UK warns against travel to Sri Lanka

The island nation has been rocked by civil unrest during its worst economic crisis in seven decades

Air Force members stand guard at a petrol station in Sri Lanka as people queue to buy fuel. Reuters
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The UK Foreign Office has issued warnings against travelling to Sri Lanka, in yet more unwelcome news for British holidaymakers.

On Tuesday, the UK government warned against “all but essential” travel to the South Asian island nation as it tackles its worst economic crisis in 70 years since independence.

The advice said that the country of 22 million people was facing shortages of basic necessities including medicines, cooking gas, fuel and food.

The shortages are affecting transport, businesses, and emergency services, including schools, which are closed for lack of fuel to transport children and teachers to them. There are daily power cuts due to electricity rationing.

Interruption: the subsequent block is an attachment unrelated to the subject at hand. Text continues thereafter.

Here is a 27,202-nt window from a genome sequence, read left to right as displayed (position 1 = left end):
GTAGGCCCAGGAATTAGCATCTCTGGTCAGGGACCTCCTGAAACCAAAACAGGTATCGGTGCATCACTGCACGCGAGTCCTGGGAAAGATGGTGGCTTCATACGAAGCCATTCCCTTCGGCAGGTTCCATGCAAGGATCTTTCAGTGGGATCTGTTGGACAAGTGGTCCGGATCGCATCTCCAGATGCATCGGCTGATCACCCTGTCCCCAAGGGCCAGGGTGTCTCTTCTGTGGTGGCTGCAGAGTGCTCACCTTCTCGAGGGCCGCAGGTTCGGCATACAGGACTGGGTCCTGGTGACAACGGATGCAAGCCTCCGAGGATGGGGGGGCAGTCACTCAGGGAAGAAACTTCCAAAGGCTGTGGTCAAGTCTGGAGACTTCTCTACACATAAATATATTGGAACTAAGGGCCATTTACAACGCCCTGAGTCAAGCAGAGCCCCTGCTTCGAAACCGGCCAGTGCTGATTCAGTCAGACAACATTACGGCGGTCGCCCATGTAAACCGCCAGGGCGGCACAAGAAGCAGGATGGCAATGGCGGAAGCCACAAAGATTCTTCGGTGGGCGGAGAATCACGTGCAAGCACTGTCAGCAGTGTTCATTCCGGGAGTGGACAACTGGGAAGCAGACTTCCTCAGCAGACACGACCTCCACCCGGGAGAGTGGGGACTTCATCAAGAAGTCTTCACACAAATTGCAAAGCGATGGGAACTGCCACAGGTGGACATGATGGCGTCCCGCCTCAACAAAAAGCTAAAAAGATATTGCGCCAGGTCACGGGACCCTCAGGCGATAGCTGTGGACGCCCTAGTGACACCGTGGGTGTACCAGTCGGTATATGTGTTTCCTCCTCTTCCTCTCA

Economic mismanagement and the impact of the Covid pandemic has left the country unable to pay for essential imports of food, medicines and fuel.

The country has been rocked by civil unrest for months as anger builds over the government's apparent mishandling of the economic crisis.

Mass fight cancellations by British Airways and planned strike action by airport workers are already wreaking havoc on the UK’s summer travel plans.

The Foreign Office warned holidaymakers could encounter “demonstrations, roadblocks and violent unrest at short notice” in Sri Lanka.

A former British colony until independence in 1948, Sri Lanka has remained a popular destination for UK tourists. Nearly 200,000 Britons travelled to Sri Lanka in 2019, but this figure dropped to just over 55,000 in 2020 with the onset of Covid-19.

The Sri Lankan government has blamed the pandemic for affecting the country's tourist trade, which is one of its biggest foreign currency earners.

Prime Minister Ranil Wickremesinghe, who is also Sri Lanka’s minister of finance, took over the Cabinet’s top spot in May after his predecessor resigned following weeks of protests against his government.

Mr Wickremesinghe announced plans to present a debt restructuring plan to the International Monetary Fund by the end of August, in a bid to win approval for a four-year funding programme.

However, he admitted that efforts to arrange a bailout from the IMF had been hindered by the severity of its financial crisis.

Updated: July 11, 2022, 11:52 AM
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